Like two birds of a feather, orderliness and self-discipline flock closely together. Yes, it’s true, orderly habits (like washing the dishes, brushing your teeth, and cleaning your car) influence willpower. One study reported that people sitting in a messy lab scored lower in self-control on many measures. When offered snacks and drinks, people in the neat lab chose healthier diet options compared to the candy and sugary colas their peers in the pigsty chose. The ancient Zen notions of order and harmony appear to be playing out in modern-day laboratories.
I’ve suspected this link for a while because being in disorderly surroundings makes me nervous and ill at ease, and eating is a very effective—although side-effect laden—de-stressor.
Take a look around you. If you’re at a desk, are pens neatly stowed, and papers neatly stacked? Is the smooth surface of your desk visible to the naked eye, or would it take a shovel to dig through the stacks of unread books, unpaid bills, and unwashed coffee mugs?
Disorder Leads to Disharmony Leads to. . .
Discomfort. Even if you aren’t consciously aware of the discomfort caused by messy surroundings, disorder is covertly at work, chipping away at your peace of mind and your willpower. Certainly, surrounding yourself with clutter isn’t the only cause of unhealthy eating, but it can play a role. In my ten years of helping people permanently adopt a nutrient-dense diet, I’ve noticed that the clients with the most ordered lives are the most successful in in their weight loss.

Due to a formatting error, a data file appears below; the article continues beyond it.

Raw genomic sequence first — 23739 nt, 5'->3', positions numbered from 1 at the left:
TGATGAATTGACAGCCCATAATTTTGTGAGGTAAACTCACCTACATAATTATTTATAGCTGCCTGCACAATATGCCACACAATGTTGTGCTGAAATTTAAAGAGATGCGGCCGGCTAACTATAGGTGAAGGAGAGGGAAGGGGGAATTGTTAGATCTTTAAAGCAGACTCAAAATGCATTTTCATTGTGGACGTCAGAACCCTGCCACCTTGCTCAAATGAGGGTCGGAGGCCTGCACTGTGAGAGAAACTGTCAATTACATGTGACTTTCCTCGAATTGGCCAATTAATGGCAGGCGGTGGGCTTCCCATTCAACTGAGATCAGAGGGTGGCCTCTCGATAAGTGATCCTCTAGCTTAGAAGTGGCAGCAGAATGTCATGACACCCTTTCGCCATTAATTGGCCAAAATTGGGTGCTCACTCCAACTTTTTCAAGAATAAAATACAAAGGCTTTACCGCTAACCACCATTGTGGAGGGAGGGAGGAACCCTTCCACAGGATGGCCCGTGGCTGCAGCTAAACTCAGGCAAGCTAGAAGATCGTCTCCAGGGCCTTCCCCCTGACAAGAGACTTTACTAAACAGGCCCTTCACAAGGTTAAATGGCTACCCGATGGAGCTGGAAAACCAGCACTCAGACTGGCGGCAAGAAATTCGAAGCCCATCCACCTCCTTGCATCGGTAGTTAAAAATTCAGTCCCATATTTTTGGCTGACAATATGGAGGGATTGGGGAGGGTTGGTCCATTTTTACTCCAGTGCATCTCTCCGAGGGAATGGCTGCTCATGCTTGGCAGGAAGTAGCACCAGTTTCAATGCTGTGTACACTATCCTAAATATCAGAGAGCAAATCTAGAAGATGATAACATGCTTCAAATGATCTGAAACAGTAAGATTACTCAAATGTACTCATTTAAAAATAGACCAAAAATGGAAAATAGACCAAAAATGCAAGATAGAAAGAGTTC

On the other hand, those who have an indifferent attitude when it comes to neatness tend to remain loose and carefree about their diet, too—they believe that someday, their food choices will magically morph from highly-refined and animal-based to unrefined and plant-strong without any effort on their part. Unfortunately, a visit to your local cardiac intensive care unit will introduce you to numerous people who once thought the same.
There are two ways upholding tidiness in your vicinity can motivate you to eat a healthy diet. One has already been mentioned—that order creates a space for harmony, which translates to less stress for you. Secondly, when you yourself are the purveyor of that order (as opposed to hiring a cleaning service) you build self-discipline, especially if you maintain a regular cleaning schedule.
I advocate applying multiple strategies to this challenge of sticking to a nutrient-dense diet in our plant-poor culture. But in this post, the focus is on one tactic in particular—that of maintaining order in the non-food areas of your life. So this is your assignment: pick an area of your house (or your life if you already keep an organized, clean house) that could use some regular TLC, spruce it up, and keep it that way. Over time, the willpower you build and the inner harmony you inspire will pay off as more veggies are consumed!